You Don’t Need to Die Today

I don’t know who you are. Today you’ve been reading posts I wrote about friends who died by suicide and ways to stay alive when you want to die by suicide and the few, very inadequate church ministries that exist to help people with mental health issues.

Whoever you are, whatever is driving you, you don’t need to die today.

You can call one of the hotlines that I keep programmed into my phone just in case — the National Suicide Prevention Lifeline connects with a network of trained volunteers all over the country. Call 1-800-273-8255. f you don’t want to use your voice, you can text someone at

If you don’t want to use your voice, you can text someone at crisistextline — Text 741741 to chat with someone who really understands.

Do whatever it takes. Because sometime in the next weeks or months, someone will be relieved that you did. You matter. Even to a blogger like me who can never know you, but can tell you’re looking for help.

I’m praying for you right now.


Bipolar View: Steady is as Steady Does

Sure, sometimes you wake up on the wrong side of the bed.

You probably can’t imagine what it feels like to wake up not knowing that there is a world beyond the thick blackness of the blankets pulled up over your eyes.

And some days you’re excited. It’s the first day of a vacation trip. It’s Christmas morning.

You probably can’t imagine waking up five or six times that enthusiastic, without any reason at all.

Having bipolar disorder means that steady is as steady does. Because the feelings are almost random.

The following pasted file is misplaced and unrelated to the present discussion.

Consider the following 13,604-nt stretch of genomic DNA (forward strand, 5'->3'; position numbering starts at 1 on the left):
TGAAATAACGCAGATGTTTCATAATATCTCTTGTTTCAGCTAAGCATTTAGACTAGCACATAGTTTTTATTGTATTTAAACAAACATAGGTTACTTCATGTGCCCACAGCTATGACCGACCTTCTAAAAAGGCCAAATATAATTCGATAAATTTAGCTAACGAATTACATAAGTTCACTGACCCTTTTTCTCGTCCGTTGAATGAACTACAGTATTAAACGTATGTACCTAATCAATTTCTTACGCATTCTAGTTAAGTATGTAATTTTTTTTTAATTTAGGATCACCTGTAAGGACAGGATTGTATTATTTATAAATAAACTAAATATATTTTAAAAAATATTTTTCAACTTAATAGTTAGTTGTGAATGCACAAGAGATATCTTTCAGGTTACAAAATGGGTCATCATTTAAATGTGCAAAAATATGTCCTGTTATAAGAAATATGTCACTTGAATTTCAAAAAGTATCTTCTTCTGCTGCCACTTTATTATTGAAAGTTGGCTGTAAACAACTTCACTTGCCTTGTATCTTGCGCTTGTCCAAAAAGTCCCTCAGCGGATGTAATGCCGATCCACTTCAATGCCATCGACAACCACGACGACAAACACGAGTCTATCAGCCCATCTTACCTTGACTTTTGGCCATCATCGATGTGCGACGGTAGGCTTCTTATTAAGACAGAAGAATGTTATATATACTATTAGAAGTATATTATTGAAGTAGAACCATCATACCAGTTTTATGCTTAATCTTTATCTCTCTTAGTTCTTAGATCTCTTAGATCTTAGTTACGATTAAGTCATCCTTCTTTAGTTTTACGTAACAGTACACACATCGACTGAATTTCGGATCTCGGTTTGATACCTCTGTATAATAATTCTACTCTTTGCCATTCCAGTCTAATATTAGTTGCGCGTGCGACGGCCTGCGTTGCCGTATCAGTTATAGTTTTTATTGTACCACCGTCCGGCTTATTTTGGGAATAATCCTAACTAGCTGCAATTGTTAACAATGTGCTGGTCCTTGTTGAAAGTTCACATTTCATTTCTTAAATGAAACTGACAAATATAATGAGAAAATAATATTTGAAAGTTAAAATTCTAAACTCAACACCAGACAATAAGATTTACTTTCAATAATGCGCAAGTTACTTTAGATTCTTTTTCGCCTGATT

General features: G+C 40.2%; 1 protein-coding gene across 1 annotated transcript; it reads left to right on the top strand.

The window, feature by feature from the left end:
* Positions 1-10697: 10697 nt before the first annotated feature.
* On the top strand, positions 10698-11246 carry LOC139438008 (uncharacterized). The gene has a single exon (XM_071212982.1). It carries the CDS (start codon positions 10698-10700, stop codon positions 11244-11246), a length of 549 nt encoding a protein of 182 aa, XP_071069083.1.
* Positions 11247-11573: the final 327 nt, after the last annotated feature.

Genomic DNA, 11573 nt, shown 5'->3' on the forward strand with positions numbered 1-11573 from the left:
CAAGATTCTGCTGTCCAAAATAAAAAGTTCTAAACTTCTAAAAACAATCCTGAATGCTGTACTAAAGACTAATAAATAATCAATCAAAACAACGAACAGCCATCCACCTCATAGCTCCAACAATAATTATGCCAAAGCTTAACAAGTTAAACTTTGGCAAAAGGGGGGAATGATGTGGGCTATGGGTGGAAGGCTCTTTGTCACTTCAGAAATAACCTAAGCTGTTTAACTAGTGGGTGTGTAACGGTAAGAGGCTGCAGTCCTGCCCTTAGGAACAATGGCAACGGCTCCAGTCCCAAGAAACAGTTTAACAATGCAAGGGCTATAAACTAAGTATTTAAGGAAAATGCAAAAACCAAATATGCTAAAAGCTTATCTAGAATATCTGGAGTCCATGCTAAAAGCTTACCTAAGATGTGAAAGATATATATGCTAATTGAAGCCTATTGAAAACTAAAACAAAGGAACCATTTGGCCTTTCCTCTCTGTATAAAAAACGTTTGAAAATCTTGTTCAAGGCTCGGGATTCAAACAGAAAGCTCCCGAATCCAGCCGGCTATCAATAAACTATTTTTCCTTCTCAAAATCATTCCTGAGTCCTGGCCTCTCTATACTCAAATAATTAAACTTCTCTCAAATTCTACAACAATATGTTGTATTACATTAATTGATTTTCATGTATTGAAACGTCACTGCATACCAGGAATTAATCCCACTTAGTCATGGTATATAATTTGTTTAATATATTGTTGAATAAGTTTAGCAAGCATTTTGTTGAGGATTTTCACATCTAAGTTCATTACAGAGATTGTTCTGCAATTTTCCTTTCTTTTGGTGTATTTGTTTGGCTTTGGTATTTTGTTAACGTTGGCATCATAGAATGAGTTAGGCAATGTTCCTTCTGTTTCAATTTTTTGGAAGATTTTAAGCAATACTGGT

When blackness enfolds, I \write down a list of tasks — even tasks as mundane as “wash the dishes” — and work through them. Otherwise nothing happens. At all.


When enthusiasm overwhelms, I have to choose to write down a list of tasks — especially tasks as mundane as “wash the dishes.” Because otherwise I’ll enthuse in 10 or 12 or 20 different directions, almost simultaneously. At the end of the burst, I’ll find myself surrounded by a clutter of unfinished projects and the clutter of an untended life.

I stay steady by trying to focus on what I need to do. And I stay steady by remembering that the way I feel today is not likely to be the way I feel in three or four weeks.


Female surfboarder

Not me!

I ride my feelings like surf: the enthusiasm powers forward movement; the blackness cannot be allowed to fuel anything bleaker than anticipation. Happily, God has promised a future that is extraordinarily bright, and allows that I live this life in the brilliance of God’s presence, even when God is invisible through the envolding darkness.